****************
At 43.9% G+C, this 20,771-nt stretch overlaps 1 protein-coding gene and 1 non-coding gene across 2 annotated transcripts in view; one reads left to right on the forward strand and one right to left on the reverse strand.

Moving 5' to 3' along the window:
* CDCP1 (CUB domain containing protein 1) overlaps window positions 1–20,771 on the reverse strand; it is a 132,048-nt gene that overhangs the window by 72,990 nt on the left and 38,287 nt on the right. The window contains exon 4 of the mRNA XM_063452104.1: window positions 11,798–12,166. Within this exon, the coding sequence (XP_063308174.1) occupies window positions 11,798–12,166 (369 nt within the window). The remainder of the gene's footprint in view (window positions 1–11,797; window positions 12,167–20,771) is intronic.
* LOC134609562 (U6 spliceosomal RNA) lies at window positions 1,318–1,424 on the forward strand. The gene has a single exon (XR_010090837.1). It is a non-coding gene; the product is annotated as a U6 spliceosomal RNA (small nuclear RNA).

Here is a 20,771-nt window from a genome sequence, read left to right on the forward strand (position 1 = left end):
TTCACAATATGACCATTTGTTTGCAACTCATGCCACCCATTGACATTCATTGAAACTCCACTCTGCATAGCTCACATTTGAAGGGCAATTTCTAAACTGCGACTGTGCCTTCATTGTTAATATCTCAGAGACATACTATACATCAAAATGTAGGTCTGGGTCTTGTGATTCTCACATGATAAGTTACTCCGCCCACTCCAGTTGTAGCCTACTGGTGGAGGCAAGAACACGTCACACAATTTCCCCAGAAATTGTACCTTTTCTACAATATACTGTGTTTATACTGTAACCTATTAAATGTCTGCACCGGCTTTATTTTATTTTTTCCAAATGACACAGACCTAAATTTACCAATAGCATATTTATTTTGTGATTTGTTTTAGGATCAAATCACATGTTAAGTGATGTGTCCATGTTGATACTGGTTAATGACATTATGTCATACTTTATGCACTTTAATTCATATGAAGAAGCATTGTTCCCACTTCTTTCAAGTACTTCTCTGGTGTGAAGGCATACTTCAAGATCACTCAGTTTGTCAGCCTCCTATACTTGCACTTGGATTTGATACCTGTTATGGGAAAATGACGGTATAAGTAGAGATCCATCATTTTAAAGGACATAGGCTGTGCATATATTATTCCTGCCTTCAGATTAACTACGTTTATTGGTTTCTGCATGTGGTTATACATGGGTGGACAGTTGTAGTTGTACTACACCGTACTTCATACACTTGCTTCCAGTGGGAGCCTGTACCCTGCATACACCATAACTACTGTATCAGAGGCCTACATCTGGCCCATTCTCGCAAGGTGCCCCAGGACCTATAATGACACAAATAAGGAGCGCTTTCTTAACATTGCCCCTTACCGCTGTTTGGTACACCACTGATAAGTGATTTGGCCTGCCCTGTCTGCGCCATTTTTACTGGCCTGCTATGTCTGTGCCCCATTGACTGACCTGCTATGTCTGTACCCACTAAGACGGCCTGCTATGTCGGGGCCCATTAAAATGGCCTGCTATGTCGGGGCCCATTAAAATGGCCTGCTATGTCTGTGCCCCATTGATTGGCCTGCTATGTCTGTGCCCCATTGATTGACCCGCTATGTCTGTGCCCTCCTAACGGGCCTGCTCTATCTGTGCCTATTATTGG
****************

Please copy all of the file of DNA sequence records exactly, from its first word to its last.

At 43.9% G+C, this 20,771-nt stretch overlaps 1 protein-coding gene and 1 non-coding gene across 2 annotated transcripts in view; one reads left to right on the forward strand and one right to left on the reverse strand.

Moving 5' to 3' along the window:
* CDCP1 (CUB domain containing protein 1) overlaps window positions 1–20,771 on the reverse strand; it is a 132,048-nt gene that overhangs the window by 72,990 nt on the left and 38,287 nt on the right. The window contains exon 4 of the mRNA XM_063452104.1: window positions 11,798–12,166. Within this exon, the coding sequence (XP_063308174.1) occupies window positions 11,798–12,166 (369 nt within the window). The remainder of the gene's footprint in view (window positions 1–11,797; window positions 12,167–20,771) is intronic.
* LOC134609562 (U6 spliceosomal RNA) lies at window positions 1,318–1,424 on the forward strand. The gene has a single exon (XR_010090837.1). It is a non-coding gene; the product is annotated as a U6 spliceosomal RNA (small nuclear RNA).

Here is a 20,771-nt window from a genome sequence, read left to right on the forward strand (position 1 = left end):
TTCACAATATGACCATTTGTTTGCAACTCATGCCACCCATTGACATTCATTGAAACTCCACTCTGCATAGCTCACATTTGAAGGGCAATTTCTAAACTGCGACTGTGCCTTCATTGTTAATATCTCAGAGACATACTATACATCAAAATGTAGGTCTGGGTCTTGTGATTCTCACATGATAAGTTACTCCGCCCACTCCAGTTGTAGCCTACTGGTGGAGGCAAGAACACGTCACACAATTTCCCCAGAAATTGTACCTTTTCTACAATATACTGTGTTTATACTGTAACCTATTAAATGTCTGCACCGGCTTTATTTTATTTTTTCCAAATGACACAGACCTAAATTTACCAATAGCATATTTATTTTGTGATTTGTTTTAGGATCAAATCACATGTTAAGTGATGTGTCCATGTTGATACTGGTTAATGACATTATGTCATACTTTATGCACTTTAATTCATATGAAGAAGCATTGTTCCCACTTCTTTCAAGTACTTCTCTGGTGTGAAGGCATACTTCAAGATCACTCAGTTTGTCAGCCTCCTATACTTGCACTTGGATTTGATACCTGTTATGGGAAAATGACGGTATAAGTAGAGATCCATCATTTTAAAGGACATAGGCTGTGCATATATTATTCCTGCCTTCAGATTAACTACGTTTATTGGTTTCTGCATGTGGTTATACATGGGTGGACAGTTGTAGTTGTACTACACCGTACTTCATACACTTGCTTCCAGTGGGAGCCTGTACCCTGCATACACCATAACTACTGTATCAGAGGCCTACATCTGGCCCATTCTCGCAAGGTGCCCCAGGACCTATAATGACACAAATAAGGAGCGCTTTCTTAACATTGCCCCTTACCGCTGTTTGGTACACCACTGATAAGTGATTTGGCCTGCCCTGTCTGCGCCATTTTTACTGGCCTGCTATGTCTGTGCCCCATTGACTGACCTGCTATGTCTGTACCCACTAAGACGGCCTGCTATGTCGGGGCCCATTAAAATGGCCTGCTATGTCGGGGCCCATTAAAATGGCCTGCTATGTCTGTGCCCCATTGATTGGCCTGCTATGTCTGTGCCCCATTGATTGACCCGCTATGTCTGTGCCCTCCTAACGGGCCTGCTCTATCTGTGCCTATTATTGG